Roval Alpinist CLX II Review

We tested the second generation, La Doyenne-winning Alpinist CLX II wheels on hills, flats and even some off-road

Roval Alpenist CLX II black logo
(Image credit: Anne-Marije Rook // Future)
Cycling Weekly Verdict

The Alpinists impress with their lightweight versatility, made even better with the hooked, tubeless-compatibility

Reasons to buy
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    Great handling

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    Easy tubeless setup

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    Hooked rims of tire compatibility

Reasons to avoid
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    These high performing wheels don't come cheap

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Late to the game, but Roval’s ‘winningest wheels’ are now available with the lower rolling resistance, better grip, and flat protection benefits of a tubeless system. 

Back in 2020, Roval surprised the industry by launching its two new flagship wheelsets as tube-only, foregoing the tubeless trend in favor of minimal weight, aerodynamics and speed. 

At the time, the brand’s message stated that the tube system was simply fastest, and they performed well - winning 155 races over the 2020-2021 seasons. 

But there was more to the story than that (which you can read it at-length in the launch article). Roval engineers had been well on their way to producing tubeless-compatible WorldTour-level wheelsets when Peter Sagan destroyed a prototype wheel during winter training. Lab analysis found the wheels, and the safety standards they had met, to be inadequate. 

Featuring a new carbon layup, a new hub and hookless, tubeless compatible rims, the second generation Alpinist CLX wheels were unveiled to the public in May 2022, after already making a splash when Remco Evenepoel rode them to victory at Liège-Bastogne-Liège in April. 

(Image credit: Anne-Marije Rook // Future)

Introducing: Roval Alpinist CLX II

With the original Alpinist, Roval set out to produce the ‘lightest, best-handling clincher wheels’ they’d ever made. With a "mass is the enemy of performance" mindset, they produced an impressively light 1248-gram wheelset with a 33mm rim depth.

While mass and weight were the focal point of the first generation Alpinist, the new tubeless Alpinist CLX II stays true to that aim while also adding in a softening ride quality and safety for real-world riding.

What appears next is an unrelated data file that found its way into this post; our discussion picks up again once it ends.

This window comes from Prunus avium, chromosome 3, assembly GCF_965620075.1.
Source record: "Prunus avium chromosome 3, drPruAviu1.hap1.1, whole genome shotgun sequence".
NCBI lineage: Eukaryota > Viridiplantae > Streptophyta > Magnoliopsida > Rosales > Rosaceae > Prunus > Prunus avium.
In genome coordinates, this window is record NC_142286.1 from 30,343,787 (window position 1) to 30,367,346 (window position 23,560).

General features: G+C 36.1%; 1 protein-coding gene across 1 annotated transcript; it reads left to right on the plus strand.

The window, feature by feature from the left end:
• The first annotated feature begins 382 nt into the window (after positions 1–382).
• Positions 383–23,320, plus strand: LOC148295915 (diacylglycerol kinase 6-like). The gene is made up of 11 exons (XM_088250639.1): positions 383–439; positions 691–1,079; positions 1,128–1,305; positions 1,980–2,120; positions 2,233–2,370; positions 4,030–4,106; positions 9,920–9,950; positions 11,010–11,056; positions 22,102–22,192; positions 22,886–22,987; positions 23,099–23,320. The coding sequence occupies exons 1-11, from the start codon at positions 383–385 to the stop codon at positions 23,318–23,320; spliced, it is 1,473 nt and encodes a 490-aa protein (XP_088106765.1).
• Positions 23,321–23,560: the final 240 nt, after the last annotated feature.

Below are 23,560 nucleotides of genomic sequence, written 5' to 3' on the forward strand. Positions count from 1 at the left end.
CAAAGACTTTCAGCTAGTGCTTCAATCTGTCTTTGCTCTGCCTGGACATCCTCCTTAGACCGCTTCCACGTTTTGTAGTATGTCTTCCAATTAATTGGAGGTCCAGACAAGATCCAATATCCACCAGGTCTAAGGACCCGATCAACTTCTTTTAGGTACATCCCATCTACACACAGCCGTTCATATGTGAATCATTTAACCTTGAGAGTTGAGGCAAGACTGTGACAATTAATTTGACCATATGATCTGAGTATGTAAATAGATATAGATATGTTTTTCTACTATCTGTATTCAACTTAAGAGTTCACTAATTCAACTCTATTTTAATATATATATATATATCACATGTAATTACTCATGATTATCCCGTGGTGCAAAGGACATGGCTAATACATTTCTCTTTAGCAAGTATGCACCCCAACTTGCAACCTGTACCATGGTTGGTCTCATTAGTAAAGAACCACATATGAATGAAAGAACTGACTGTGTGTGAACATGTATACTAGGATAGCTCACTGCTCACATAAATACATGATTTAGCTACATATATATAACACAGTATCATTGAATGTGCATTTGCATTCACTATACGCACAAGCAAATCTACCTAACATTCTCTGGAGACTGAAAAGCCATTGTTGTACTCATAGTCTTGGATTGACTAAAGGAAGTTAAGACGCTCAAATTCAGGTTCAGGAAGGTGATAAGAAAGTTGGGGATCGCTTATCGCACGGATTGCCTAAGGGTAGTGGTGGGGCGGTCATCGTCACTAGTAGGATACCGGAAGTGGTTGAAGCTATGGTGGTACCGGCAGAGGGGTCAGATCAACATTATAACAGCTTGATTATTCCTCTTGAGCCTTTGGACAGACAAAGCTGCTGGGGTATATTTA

“It’s the wheel most people should be riding,” one Roval engineer told me. “It’s got low mass, low inertia, and is super responsive yet has a dampening quality over rough roads.”

Being able to ride wider tires with lower pressures goes a long way of course, and to that end, Roval decided to opt for hooked rim instead of a hookless system to ensure secure bead retention and tire compatibility with most brands on the market. 

It also allows for inflation up to 110psi - though I’d highly recommend exploring the lower PSIs for a cushier, more grippy ride. And with an internal width of 21mm, the rims can fit tires between a narrow 24mm and ready-to-get-rowdy 38mm.

Late to the game but the second generation Roval Rapide and Roval Alpinist wheels are now tubeless-compatible

(Image credit: Anne-Marije Rook // Future)

Going tubeless was no easy task. Balancing the demands of staying true to the race-winning shape, weight and aerodynamic performance of the original Alpinists while also making the new wheels tubeless compatible and impact-safe to a whole new level, the engineers had to revisit the carbon layup. Spanning 21 months, we're told that these second generation Rapide CLX II and Alpinist CLX II wheels were the biggest testing and development project Roval has yet undertaken. The carbon layup alone saw some 150 different iterations.

As a result, the second generation Alpinist features the most precise carbon layup Roval has ever created to ensure that the now-tubeless Alpinist remains featherlight while also responsive and strong.

But hooked rims do require extra material, so to remain close to that 1250 gram mark set by the first generation Alpinists, Roval carved 50 grams from the hub. Generation 2 ditches Roval's AeroFlange hubs and instead come up with an all-new, low-profile LFD hub with machined brake rotor mounts. Inside the hub, DT Swiss EXP internals and SINC ceramic bearings are used to deliver smooth efficiency and durability. 

All said and done, the generation 2 Alpinist wheelset comes in at around 1265g with tubeless tape and valves — just a tad over the first generation, but with more grip, improved flat protection and a lower rolling resistance when set up tubeless. 

The wheels are hand built, disc brake only and come with either black or white decals for a retails price of  £2500 / $2800.